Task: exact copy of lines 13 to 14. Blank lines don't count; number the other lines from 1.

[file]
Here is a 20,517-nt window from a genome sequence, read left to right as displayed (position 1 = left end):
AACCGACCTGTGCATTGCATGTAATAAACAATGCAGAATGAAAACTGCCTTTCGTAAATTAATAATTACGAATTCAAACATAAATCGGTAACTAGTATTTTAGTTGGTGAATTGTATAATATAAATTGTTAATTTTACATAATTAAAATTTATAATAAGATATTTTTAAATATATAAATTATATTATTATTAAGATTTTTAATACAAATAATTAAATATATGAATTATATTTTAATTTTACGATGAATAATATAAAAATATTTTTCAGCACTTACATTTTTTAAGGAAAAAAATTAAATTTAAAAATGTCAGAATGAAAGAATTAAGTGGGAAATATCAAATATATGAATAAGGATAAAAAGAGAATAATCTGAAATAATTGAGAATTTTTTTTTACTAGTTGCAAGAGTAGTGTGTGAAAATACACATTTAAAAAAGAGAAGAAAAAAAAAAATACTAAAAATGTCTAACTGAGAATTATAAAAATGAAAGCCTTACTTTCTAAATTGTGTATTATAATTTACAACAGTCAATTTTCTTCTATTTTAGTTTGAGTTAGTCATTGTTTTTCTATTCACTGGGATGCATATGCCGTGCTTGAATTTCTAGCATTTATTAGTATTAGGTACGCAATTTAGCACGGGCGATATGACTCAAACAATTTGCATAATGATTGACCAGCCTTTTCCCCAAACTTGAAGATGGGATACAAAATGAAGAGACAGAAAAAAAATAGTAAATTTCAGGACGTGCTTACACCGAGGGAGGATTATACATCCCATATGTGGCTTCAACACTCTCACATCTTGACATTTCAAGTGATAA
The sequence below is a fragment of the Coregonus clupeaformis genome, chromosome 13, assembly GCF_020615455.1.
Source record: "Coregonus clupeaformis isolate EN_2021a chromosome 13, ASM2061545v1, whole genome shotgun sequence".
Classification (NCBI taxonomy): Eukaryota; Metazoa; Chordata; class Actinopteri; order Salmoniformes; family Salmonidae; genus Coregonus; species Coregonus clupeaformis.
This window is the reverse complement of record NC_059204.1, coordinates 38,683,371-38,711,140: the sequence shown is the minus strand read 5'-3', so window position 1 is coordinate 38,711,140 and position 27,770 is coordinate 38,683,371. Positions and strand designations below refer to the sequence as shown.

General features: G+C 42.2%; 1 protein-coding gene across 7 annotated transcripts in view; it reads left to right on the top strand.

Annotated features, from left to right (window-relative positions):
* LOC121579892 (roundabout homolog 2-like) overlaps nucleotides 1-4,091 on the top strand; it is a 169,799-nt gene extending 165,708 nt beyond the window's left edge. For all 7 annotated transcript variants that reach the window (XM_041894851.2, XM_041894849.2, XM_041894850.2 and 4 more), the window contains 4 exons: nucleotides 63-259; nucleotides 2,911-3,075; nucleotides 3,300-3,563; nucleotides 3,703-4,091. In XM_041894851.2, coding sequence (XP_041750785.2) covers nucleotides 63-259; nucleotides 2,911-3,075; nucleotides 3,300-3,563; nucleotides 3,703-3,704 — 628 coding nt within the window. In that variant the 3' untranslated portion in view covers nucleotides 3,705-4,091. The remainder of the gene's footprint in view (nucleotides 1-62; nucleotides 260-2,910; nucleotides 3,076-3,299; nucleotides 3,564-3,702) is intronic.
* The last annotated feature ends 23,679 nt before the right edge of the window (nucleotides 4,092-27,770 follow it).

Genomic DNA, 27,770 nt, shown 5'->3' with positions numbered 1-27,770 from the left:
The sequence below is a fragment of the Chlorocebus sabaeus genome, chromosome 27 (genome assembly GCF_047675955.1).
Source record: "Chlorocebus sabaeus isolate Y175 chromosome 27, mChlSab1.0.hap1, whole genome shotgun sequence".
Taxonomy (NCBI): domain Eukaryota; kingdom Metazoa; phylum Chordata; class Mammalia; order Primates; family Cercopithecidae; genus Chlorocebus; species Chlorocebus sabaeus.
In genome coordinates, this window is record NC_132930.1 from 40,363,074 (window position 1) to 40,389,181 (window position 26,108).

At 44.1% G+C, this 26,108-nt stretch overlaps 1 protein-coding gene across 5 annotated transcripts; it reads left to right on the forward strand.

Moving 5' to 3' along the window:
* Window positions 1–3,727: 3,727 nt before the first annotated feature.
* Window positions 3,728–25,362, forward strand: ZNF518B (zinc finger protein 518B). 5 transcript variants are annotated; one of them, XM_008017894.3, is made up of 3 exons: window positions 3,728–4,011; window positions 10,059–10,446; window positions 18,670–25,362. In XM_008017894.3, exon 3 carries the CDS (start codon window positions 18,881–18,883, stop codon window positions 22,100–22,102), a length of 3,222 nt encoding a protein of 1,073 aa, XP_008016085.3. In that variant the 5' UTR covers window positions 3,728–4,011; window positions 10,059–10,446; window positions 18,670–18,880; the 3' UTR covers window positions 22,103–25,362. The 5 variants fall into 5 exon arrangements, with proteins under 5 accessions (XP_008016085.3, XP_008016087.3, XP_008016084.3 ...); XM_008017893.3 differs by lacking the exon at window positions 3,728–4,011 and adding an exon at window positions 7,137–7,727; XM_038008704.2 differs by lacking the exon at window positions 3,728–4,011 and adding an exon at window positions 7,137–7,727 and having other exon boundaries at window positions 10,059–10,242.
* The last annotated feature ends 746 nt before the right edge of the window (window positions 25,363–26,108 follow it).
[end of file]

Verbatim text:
Source record: "Chlorocebus sabaeus isolate Y175 chromosome 27, mChlSab1.0.hap1, whole genome shotgun sequence".
Taxonomy (NCBI): domain Eukaryota; kingdom Metazoa; phylum Chordata; class Mammalia; order Primates; family Cercopithecidae; genus Chlorocebus; species Chlorocebus sabaeus.